The golden signal, which has already begun to be awarded, will basically correspond to companies and institutions, while the blue one is mainly granted to individual accounts. At a time to be determined, there will also be a gray check mark, although no one has begun to be assigned to it yet.
One of the controversies over the verification mark awards has come from some respected public companies. One of them is the BBC, which has been labeled “Government Funded” by Twitter, something that nobody understands in the UK, where the network, despite all its ups and downs, has always maintained its prestige as independent of the political power.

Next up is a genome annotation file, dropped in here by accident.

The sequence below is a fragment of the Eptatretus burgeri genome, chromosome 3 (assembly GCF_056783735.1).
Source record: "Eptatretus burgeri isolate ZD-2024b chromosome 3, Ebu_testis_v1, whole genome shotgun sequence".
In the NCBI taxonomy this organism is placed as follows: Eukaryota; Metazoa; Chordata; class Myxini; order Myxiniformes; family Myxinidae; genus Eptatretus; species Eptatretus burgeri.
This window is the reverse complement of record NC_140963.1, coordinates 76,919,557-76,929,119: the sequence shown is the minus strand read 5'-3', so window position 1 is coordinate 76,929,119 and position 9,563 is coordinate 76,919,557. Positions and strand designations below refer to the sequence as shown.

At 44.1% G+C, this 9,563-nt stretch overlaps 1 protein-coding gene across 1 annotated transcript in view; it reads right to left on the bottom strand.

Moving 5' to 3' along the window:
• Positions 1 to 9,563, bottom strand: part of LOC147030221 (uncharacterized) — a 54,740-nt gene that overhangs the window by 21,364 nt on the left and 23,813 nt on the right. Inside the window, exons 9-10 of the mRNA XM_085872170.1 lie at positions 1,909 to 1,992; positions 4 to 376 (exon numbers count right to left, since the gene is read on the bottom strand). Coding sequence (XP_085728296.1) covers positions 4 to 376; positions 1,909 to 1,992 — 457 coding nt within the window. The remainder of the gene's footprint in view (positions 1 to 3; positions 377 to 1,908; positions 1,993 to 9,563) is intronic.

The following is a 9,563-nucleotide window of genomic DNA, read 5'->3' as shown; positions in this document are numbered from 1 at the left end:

Something similar occurs with National Public Radio (NPR) in the United States, a non-profit public broadcasting service that produces radio programs for a network of more than a thousand stations throughout the country.
Twitter labeled NPR as a “state-affiliated American media outlet,” prompting numerous backlashes. Finally, Musk admitted the error after meeting with a journalist and changed the chain’s label to “government-funded media outlet”, despite the fact that the federal administration contributes only 1% of its annual funding.